05. Landing page wireframe

A landing page wireframe is all about crafting a highly effective single-page design aimed at motivating visitors to take a specific action. Typically designed for products or services, the primary goal is to prompt visitors to make a purchase or subscribe. Effective landing page design is the key to persuading visitors to convert into loyal customers.

When tackling a landing page wireframe, it's crucial to have a clear goal in mind. Think about the information visitors need to make a decision and prioritize strategic call-to-action buttons like "Buy" or "Sign Up" to guide them toward completing the desired action when they're ready.

Common sections to include:

  • Header: The header section includes essential elements such as the logo, a navigation menu and prominent call-to-action buttons that direct visitors towards the desired action.

  • Hero: The hero section is a focal point, featuring a compelling image or video along with a headline and subheadline. It also prominently displays a call-to-action button.

  • Key features: This section highlights the key features or benefits of the product or service. It presents concise descriptions accompanied by icons for quick comprehension.

  • Testimonials: Building trust is crucial, so include a section featuring customer testimonials or reviews. These testimonials should include text and small photos or avatars of the customers.

  • Pricing: Clear and organized, the pricing section presents various pricing options with plan names, features and prices for easy comparison.

  • Contact: To provide an avenue for communication, include contact information, including an email address and phone number, allowing visitors to reach out with questions or inquiries.

  • FAQ: Anticipate visitor questions by including a section with frequently asked questions and collapsible answers for easy access to information.

  • Footer: The footer is the final touch, featuring links to essential pages like the privacy policy, terms of service and other legal information.

hi-fi wireframe example of a landing page

Try this consultant landing page template on Wix to create a hi-fi wireframe for your website.

06. Mobile wireframe

Mobile wireframes belong to a specialized category of wireframe examples tailored explicitly for smaller screens like smartphones and tablets. They are meticulously designed to ensure that user interface elements and content are perfectly optimized for mobile devices, considering touch interactions for a seamless user experience.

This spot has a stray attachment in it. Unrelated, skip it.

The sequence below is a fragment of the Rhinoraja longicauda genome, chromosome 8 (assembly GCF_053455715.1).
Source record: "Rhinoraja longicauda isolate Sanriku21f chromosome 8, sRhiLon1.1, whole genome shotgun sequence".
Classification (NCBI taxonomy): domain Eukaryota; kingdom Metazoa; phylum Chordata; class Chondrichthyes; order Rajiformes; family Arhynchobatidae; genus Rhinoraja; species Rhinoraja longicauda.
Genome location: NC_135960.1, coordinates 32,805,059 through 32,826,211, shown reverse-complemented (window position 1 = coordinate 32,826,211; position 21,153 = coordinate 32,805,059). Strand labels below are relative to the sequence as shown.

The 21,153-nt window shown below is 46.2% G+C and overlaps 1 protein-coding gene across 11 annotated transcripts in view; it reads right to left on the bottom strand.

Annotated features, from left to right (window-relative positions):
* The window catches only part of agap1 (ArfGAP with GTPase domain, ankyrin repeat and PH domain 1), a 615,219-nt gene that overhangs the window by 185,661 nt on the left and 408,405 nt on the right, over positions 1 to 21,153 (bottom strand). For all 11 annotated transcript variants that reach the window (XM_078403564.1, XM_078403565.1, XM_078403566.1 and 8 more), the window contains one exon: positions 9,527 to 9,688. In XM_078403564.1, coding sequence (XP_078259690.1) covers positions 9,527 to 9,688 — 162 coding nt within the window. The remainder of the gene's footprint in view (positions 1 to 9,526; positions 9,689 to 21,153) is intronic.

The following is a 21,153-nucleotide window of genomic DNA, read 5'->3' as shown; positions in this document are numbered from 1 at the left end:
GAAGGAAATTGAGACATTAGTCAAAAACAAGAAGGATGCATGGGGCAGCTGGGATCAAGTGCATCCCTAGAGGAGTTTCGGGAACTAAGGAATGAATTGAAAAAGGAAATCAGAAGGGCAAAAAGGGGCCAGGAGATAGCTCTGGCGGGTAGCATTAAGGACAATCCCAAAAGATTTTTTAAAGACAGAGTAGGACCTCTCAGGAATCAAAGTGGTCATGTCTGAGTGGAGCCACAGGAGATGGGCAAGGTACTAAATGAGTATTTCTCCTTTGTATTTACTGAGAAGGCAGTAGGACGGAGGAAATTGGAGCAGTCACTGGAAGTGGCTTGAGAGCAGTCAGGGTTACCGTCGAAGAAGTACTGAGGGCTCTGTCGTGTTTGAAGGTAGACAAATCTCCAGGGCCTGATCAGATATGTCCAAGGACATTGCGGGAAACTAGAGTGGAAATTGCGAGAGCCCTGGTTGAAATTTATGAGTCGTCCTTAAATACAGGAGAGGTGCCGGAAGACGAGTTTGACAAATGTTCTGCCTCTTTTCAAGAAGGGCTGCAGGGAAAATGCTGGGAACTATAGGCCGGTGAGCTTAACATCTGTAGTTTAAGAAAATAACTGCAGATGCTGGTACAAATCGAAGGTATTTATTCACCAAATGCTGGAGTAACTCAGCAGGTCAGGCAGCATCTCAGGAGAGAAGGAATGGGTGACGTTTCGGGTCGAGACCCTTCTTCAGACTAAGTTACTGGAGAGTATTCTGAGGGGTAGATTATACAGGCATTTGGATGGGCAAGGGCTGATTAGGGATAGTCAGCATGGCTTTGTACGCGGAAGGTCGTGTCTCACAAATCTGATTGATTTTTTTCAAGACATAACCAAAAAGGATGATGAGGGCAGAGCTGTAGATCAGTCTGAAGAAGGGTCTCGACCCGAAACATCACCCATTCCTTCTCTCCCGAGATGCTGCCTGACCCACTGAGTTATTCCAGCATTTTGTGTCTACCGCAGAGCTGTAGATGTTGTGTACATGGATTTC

In my approach to web design, I often begin by creating a layout for the smallest screens, which are mobile devices, and then gradually adapt it to larger screens like desktops. This approach allows us to prioritize essential content and functional elements, trimming away unnecessary information and features for a streamlined mobile experience.

Common sections to include:

  • Header: The header is designed to be mobile-friendly, often featuring a collapsible hamburger menu for navigation. The logo or site title is usually centered at the top for easy recognition and access.

  • Hero: The hero section is optimized for mobile screens, with a mobile-optimized hero image or banner. It typically highlights featured products or promotions and prominently displays a call-to-action (CTA) button for user engagement.

  • Content: To ensure an optimal mobile browsing experience, the content section is crafted with a focus on mobile devices. This may involve using a single-column layout or a grid to present content efficiently. For example, it could showcase a collection of featured products or best-sellers in a user-friendly format.

  • Footer: The mobile-friendly footer is designed for easy interaction, with links that are easy to tap on. It provides quick access to essential pages like Home, About Us and Contact, ensuring that users can navigate the site effortlessly on their mobile devices.

07. Forum wireframe

Forum wireframes are instrumental in the strategic layout planning of online discussion forums or community websites. These wireframes encompass a range of essential components to ensure a seamless user experience within the forum environment and encourage interaction with other members.

Common sections to include: